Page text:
A federal court has approved the voluntary dismissal of an ACLU lawsuit seeking the release of immigrants detained in a unit at the Plymouth County Correctional Facility (PCCF). The dismissal follows nearly a year of litigation to protect vulnerable people from COVID-19, during which the unit population was reduced by over 90 percent, all remaining class members were offered vaccination against COVID-19 infection, and the facility conducted several rounds of universal testing.
Carol Rose, executive director of the ACLU of Massachusetts, today released the following statement in response:
“Detention should not be a death sentence. We are grateful that over 40 class members have been able to return home where they can protect their health. At the same time, we continue to press for others to get that same relief. As COVID-19 cases again begin to rise in Massachusetts, more action is required to protect the health of incarcerated people, correctional staff, and community members. Massachusetts jails and prisons must act now to reduce incarceration levels and increase testing. Public health experts have been clear: This country won’t be able to get the pandemic under control unless we’re able to get it under control in jails and prisons.”
In June 2020, the ACLU of Massachusetts and its co-counsel—law firm K&L Gates LLP and several Boston-based immigration attorneys—were appointed to represent a class of immigrants detained in Unit C-3 of the PCCF. The class members were seeking release due to the risk of contracting COVID-19 in the facility. The court yesterday granted the parties’ joint motion to dismiss the lawsuit, Augusto v. Moniz. Since the lawsuit was filed, the population of the unit was reduced by over 90 percent. During several recent rounds of universal testing, no class members tested positive for COVID-19. PCCF has now offered the COVID-19 vaccine to all staff members and people in its custody, including the remaining detained class members.
Since the pandemic’s start, the ACLU of Massachusetts has filed several legal actions related to detention centers, prisons, and jails, and has urged government officials to ensure a response plan that protects the health, safety, and civil liberties of all incarcerated people.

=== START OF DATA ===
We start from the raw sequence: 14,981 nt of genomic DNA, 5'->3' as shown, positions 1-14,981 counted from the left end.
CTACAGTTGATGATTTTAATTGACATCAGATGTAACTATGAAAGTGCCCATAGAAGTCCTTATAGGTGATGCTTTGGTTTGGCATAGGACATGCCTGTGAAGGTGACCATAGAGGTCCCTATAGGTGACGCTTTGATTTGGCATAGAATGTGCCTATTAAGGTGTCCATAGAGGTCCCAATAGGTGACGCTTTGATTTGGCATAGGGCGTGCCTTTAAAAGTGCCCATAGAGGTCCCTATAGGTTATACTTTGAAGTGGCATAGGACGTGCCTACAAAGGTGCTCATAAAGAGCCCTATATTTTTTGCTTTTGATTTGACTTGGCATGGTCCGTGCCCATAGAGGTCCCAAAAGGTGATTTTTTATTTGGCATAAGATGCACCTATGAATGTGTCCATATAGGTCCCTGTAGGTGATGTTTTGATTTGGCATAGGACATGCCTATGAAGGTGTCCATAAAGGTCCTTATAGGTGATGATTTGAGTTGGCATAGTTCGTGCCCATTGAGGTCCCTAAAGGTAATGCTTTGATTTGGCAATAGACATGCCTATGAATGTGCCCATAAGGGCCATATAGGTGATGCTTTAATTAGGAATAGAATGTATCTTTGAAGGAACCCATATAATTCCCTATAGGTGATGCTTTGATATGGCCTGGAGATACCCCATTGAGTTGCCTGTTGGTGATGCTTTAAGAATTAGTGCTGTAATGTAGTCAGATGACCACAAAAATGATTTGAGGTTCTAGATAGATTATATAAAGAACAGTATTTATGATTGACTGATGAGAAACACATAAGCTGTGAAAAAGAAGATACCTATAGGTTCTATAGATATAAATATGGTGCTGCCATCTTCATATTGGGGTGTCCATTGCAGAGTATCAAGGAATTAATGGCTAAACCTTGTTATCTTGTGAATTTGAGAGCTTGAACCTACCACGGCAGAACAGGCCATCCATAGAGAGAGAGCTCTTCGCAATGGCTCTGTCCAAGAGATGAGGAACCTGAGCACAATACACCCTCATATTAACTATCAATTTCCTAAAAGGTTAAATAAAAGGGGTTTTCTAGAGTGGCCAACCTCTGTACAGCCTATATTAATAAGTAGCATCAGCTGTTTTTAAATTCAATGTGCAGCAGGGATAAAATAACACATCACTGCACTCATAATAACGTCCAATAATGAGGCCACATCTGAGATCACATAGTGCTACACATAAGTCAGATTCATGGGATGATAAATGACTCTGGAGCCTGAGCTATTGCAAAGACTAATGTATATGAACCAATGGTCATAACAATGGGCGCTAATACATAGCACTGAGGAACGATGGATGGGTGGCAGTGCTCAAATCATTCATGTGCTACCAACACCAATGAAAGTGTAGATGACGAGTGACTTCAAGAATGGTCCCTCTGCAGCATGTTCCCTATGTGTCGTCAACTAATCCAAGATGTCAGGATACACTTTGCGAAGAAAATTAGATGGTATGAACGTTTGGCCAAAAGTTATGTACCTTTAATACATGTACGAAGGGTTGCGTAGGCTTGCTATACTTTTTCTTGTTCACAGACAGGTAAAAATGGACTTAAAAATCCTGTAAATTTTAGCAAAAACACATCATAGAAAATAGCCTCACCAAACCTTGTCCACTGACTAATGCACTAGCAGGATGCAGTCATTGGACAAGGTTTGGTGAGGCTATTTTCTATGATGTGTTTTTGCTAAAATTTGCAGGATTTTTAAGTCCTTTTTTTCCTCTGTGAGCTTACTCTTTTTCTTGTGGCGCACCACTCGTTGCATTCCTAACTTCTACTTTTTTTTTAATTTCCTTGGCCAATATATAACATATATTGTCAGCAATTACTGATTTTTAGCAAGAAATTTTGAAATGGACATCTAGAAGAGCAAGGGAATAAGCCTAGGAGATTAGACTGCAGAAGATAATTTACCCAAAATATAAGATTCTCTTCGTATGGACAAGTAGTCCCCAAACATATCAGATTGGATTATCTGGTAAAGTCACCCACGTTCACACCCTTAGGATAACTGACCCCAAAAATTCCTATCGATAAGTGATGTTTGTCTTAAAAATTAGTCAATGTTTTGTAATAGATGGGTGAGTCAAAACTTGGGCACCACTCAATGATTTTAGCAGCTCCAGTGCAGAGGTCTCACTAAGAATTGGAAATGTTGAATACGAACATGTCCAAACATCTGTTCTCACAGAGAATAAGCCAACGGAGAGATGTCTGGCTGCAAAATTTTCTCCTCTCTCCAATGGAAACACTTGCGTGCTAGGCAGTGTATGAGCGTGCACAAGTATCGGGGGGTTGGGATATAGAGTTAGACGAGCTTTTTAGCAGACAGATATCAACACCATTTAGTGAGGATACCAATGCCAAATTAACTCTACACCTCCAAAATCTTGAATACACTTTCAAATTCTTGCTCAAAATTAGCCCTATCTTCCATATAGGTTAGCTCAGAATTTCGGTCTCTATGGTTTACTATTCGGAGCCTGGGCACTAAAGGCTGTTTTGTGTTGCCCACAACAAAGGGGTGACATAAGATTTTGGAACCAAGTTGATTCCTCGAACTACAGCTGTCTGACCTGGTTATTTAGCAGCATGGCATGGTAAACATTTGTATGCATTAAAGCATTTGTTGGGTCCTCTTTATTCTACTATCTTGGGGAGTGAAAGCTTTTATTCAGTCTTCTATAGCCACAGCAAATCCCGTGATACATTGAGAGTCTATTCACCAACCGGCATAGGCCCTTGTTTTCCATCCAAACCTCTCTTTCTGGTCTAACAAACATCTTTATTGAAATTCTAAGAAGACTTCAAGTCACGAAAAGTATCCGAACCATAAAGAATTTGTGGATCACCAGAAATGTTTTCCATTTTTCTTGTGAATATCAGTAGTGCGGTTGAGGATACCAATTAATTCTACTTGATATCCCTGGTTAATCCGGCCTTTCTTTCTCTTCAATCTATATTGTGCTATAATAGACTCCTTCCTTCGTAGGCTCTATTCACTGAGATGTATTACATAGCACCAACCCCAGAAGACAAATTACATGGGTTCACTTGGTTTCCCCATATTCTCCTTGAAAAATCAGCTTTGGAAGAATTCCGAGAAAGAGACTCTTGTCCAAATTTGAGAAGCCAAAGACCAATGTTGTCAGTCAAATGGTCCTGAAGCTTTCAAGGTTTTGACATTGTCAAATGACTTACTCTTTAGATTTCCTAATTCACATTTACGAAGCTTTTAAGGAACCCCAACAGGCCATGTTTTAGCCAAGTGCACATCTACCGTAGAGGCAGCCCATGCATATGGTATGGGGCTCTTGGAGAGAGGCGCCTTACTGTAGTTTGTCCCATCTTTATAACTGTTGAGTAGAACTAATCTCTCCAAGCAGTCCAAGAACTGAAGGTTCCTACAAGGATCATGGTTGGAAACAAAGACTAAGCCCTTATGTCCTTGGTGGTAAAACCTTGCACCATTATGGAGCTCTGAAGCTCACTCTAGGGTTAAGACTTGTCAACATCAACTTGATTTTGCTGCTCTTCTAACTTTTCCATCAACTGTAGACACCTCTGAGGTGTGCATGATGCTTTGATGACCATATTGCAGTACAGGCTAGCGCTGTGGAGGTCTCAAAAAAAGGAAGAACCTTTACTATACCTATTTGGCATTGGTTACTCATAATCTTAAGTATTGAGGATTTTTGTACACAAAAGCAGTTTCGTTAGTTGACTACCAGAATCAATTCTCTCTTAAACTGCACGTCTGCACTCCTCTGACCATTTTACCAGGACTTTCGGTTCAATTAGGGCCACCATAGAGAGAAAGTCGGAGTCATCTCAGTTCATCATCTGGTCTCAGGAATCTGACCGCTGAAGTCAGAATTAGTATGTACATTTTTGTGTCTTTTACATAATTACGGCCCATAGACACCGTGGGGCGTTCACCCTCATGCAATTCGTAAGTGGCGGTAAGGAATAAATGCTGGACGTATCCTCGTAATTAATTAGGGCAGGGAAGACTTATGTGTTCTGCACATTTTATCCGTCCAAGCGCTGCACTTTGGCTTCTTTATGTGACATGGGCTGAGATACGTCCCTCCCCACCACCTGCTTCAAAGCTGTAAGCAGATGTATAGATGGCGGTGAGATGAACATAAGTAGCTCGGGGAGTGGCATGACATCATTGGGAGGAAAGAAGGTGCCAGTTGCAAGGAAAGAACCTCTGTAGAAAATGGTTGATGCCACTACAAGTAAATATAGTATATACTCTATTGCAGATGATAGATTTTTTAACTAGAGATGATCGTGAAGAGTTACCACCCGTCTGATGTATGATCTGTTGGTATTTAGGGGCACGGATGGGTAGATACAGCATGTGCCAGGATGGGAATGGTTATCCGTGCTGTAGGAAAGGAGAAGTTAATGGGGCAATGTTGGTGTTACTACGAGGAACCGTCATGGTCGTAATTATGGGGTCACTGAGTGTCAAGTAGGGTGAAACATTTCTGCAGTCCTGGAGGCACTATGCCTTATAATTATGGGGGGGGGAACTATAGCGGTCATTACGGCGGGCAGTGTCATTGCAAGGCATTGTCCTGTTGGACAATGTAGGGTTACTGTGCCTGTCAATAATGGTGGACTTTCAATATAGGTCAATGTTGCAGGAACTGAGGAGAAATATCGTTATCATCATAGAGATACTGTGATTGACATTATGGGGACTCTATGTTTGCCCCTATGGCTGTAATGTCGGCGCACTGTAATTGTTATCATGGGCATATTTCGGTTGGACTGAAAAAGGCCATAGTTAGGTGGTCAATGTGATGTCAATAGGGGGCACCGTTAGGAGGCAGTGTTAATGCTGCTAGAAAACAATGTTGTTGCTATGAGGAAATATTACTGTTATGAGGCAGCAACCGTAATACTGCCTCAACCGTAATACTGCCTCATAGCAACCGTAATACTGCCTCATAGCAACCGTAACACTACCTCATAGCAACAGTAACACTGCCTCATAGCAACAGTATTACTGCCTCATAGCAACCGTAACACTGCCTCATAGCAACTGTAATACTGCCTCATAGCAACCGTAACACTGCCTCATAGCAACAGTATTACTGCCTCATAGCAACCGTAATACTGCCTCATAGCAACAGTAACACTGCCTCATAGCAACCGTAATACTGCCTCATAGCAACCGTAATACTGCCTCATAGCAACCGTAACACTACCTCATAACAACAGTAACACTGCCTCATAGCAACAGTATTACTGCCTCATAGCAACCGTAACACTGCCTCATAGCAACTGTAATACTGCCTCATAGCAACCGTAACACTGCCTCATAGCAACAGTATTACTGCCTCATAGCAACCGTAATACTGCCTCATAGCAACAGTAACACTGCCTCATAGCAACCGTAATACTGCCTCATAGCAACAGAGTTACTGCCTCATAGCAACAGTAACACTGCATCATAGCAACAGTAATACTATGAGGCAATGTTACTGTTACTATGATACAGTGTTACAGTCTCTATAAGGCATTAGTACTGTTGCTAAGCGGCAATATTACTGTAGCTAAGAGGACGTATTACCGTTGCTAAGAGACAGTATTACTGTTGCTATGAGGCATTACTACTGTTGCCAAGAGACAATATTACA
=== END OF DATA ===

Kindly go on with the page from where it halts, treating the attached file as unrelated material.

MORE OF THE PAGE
In addition to Augusto v. Moniz, the ACLU, the Massachusetts Association of Criminal Defense Lawyers (MACDL) and the Committee for Public Counsel Services (CPCS) filed a lawsuit in March 2020 to protect communities from COVID-19 outbreaks by reducing the numbers of people who are incarcerated in Massachusetts jails and prisons. On April 3, the Supreme Judicial Court issued an order to help some pretrial detainees seeking release due to the pandemic. The Court also ordered the jails and prisons to regularly provide data regarding their population, releases pursuant to the court decision, COVID-19 tests, and test results, and COVID-related deaths, which continues to be reported on a weekly basis.
In December, the organizations once again filed a related complaint on behalf of CPCS and MACDL arguing that the court-ordered data demonstrated that more relief was now constitutionally required in Massachusetts Houses of Correction (HOCs). Specifically, the lawsuit asks the Court to order the HOCs to increase routine testing of non-symptomatic incarcerated people and staff, and to use their statutory authorities to decrease the incarcerated population.
As of March 30, 2021, most HOCs had a higher population than they had on July 1, 2020 and the number of reported COVID-19 cases among incarcerated people and staff was over 7,000. Because the HOCs’ testing rates are so low, these reported cases likely underestimate the true number of infections; indeed, as of March 30, 2021, the cumulative number of COVID-19 tests at four facilities was less than the total population at each facility as of that date, suggesting that they had not even tested their entire population just one time over the course of more than a year.
While the state is now offering the vaccine to incarcerated people and staff, public health experts explain that the vast majority of people working and incarcerated in jails will have to be vaccinated in order to achieve community immunity. Contrary to a court order, four of the HOCs are not reporting staff vaccine refusals; the nine which are report at least 1,600 staff have declined to receive a vaccine from the HOCs.